Conventional Loan Disclosures

Federal and state laws require lenders to disclose certain information to borrowers at various times during the loan process. This information is for the education and protection of the borrower. Some loans have more disclosure requirements than others. For instance, conventional loans have basic disclosures, which are outlined below. FHA and VA loans demand additional disclosures which are not covered here. Most of the disclosures listed must be presented to the borrower within three business days of the loan application, but many lenders provide them at the time of application.

  • Equal Credit Opportunity Act (ECOA) Statement - Simply put, this disclosure statement mandates that the lender will not discriminate in any way.
  • Good Faith Estimate of Closing Costs (GFE) - As its name implies, the GFE is an estimate of the itemized fees and costs which will be incurred for the loan. Because the lender cannot know the exacts amounts of all fees that must be paid (prorated interest charges will vary depending on the date that the loan closes, for example), the Good Faith Estimate should not be off by more than a few hundred dollars at most, assuming that the basic terms of the loan do not change. At closing, the borrower and seller will receive a detailed closing cost statement, usually the U.S. Department of Housing and Urban Development’s HUD-1 form, which lists the actual amounts that must be paid.
  • Truth-in-Lending (T-I-L) Statement - This form discloses the terms and costs of the credit that’s being applied for, so that the borrower can knowledgeably compare loan packages. It lists the annual percentage rate (APR), the total of all interest and prepaid items over the life of the loan, the amount of the loan minus the prepaid items, and the total of all payments over the life of the loan. It also discloses any prepayment penalties that may be present, whether the loan is assumable, the payment schedule of the loan, and any late payment charges.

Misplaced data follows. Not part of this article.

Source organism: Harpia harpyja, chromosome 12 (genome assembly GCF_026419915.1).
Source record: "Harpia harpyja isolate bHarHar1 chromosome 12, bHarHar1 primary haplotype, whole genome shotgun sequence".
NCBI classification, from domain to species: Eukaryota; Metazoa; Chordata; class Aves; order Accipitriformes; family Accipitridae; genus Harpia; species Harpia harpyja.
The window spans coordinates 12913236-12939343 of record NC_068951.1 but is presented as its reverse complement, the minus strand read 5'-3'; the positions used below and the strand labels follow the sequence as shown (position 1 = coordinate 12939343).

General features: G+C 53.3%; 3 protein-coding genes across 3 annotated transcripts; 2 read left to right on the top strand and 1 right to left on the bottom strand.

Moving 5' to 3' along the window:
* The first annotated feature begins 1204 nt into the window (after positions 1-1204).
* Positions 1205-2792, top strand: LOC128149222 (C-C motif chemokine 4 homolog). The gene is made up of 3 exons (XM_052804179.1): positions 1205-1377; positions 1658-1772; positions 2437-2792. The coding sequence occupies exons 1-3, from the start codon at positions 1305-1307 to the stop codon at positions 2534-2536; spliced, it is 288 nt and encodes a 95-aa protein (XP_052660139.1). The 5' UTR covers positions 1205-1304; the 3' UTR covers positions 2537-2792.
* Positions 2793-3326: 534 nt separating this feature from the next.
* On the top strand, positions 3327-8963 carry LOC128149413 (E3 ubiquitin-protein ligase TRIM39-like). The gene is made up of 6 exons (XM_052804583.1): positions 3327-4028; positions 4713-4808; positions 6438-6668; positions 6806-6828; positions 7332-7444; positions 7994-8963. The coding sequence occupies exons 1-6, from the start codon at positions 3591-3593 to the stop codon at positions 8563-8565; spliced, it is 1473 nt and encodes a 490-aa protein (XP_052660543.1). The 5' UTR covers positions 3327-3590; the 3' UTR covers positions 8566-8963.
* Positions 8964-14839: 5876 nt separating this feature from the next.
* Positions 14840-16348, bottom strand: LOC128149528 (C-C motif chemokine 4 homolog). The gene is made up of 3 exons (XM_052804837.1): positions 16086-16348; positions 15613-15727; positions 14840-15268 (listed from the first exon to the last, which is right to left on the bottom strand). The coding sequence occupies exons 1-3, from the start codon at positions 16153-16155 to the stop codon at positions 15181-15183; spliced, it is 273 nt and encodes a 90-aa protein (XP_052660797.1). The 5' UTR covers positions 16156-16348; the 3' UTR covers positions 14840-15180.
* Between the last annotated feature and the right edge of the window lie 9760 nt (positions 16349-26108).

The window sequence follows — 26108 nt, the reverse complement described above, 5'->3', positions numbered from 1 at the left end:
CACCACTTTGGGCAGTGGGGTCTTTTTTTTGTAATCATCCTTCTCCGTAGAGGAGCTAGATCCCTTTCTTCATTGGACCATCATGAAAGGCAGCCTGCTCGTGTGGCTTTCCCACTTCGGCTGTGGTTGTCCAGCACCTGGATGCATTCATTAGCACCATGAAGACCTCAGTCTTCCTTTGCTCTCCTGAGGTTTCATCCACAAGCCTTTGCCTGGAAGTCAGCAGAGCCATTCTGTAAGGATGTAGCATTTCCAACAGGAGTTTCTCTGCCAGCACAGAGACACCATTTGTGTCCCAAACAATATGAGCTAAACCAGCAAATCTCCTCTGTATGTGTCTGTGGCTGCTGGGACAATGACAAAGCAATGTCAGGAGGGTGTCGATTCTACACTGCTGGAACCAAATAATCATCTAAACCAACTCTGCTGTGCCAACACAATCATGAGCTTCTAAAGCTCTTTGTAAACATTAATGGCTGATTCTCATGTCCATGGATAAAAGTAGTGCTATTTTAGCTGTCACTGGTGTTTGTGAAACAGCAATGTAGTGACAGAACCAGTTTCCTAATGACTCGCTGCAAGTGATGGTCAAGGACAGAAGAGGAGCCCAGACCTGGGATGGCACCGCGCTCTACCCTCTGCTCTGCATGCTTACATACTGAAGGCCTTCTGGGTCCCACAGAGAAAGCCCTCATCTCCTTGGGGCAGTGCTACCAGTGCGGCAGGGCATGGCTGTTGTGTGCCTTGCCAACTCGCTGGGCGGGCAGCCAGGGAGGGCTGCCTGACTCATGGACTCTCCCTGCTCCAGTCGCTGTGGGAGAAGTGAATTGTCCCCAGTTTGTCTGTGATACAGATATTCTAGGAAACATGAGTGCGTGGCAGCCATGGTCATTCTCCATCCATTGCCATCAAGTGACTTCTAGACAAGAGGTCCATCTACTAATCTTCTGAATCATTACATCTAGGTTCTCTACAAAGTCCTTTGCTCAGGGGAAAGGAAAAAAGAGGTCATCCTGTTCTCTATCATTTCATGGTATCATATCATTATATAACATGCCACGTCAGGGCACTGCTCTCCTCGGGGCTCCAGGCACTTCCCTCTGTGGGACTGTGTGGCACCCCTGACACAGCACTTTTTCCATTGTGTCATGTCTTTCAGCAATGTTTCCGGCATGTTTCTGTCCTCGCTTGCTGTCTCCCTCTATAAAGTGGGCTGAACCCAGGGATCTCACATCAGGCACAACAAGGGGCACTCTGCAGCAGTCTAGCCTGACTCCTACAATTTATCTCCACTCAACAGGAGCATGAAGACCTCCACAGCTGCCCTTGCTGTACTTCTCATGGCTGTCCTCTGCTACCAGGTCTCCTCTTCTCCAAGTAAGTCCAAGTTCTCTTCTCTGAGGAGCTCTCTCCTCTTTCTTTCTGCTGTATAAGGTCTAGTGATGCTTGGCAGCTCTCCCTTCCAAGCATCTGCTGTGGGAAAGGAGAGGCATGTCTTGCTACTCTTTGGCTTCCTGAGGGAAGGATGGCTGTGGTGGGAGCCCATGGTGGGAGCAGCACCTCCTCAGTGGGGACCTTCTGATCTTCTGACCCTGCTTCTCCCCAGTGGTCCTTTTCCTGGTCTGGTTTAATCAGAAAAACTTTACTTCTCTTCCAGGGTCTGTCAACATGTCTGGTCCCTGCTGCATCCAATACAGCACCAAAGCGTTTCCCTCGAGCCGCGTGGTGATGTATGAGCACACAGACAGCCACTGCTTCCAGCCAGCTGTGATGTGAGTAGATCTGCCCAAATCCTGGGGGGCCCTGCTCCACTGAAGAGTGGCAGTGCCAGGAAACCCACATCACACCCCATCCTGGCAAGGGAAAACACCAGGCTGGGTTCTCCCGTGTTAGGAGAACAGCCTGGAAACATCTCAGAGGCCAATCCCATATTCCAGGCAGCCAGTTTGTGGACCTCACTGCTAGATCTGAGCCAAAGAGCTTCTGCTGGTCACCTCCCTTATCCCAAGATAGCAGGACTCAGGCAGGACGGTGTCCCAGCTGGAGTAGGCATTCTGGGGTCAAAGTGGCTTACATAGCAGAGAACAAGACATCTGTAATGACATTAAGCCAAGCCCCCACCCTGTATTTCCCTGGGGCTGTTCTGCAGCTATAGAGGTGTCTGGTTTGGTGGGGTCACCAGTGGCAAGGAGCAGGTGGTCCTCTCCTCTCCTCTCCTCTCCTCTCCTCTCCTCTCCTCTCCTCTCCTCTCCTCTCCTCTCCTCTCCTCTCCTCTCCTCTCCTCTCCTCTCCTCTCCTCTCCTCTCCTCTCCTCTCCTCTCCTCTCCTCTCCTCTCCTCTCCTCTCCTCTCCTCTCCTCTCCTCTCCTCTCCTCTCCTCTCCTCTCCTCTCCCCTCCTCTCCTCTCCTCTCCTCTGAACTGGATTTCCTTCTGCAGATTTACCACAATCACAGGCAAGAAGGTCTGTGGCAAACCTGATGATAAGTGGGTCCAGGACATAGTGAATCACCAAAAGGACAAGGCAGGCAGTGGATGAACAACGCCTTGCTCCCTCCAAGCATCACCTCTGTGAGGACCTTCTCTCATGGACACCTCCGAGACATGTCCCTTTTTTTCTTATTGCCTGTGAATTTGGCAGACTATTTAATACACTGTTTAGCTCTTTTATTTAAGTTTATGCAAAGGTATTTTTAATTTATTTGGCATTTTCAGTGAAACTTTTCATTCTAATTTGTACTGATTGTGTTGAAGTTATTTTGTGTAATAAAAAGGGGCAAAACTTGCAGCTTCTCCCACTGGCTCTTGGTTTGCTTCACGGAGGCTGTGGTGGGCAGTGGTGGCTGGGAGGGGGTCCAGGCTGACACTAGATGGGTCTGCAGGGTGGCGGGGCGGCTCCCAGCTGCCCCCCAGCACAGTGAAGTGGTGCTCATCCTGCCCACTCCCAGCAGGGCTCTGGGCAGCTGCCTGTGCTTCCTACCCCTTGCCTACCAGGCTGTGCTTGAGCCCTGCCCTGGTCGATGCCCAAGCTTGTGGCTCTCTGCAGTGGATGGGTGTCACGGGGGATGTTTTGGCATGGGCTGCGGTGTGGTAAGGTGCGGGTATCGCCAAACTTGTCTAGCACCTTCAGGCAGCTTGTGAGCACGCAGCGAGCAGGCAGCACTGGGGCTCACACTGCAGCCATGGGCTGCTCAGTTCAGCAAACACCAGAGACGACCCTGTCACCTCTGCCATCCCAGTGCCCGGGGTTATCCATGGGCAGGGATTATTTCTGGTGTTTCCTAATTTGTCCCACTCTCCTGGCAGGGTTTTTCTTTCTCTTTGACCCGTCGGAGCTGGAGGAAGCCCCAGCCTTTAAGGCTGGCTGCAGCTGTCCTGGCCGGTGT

• HUD Handbook on Buying Your Home: Settlement Costs and Helpful Information - This booklet is issued by the U.S. Department of Housing and Urban Development and explains the closing costs listed on the GFE and provides additional helpful information to the borrower.
  • Loan disclosure form - If the loan is an adjustable rate mortgage (ARM), the lender is required to provide written disclosure about how the loan works. Other types of loans, if they’re sufficiently complicated, must also be disclosed to the borrower.
  • Consumer Handbook on Adjustable Rate Mortgages - If the loan being applied for has an adjustable rate, this booklet must be given along with a form to be signed by the borrower stating that it was received.
  • Lock-in and Processing disclosures - Many states require the lender to give written disclosure concerning their rate lock-in terms and the loan’s estimated processing time.
  • Certification of Authorization form - This form authorizes the lender to check the borrower’s credit, employment and assets in order to approve and prepare the loan for closing.
  • Mortgage Transfer Disclosure Statement - This form reveals to the borrower the percentage of loans originated by the lender that are sold service-released. In other words, the lender sells the servicing (or payment-collecting) of the loan so that the borrower makes payment to a different lender. The originating lender may or may not sell the actual loan itself.

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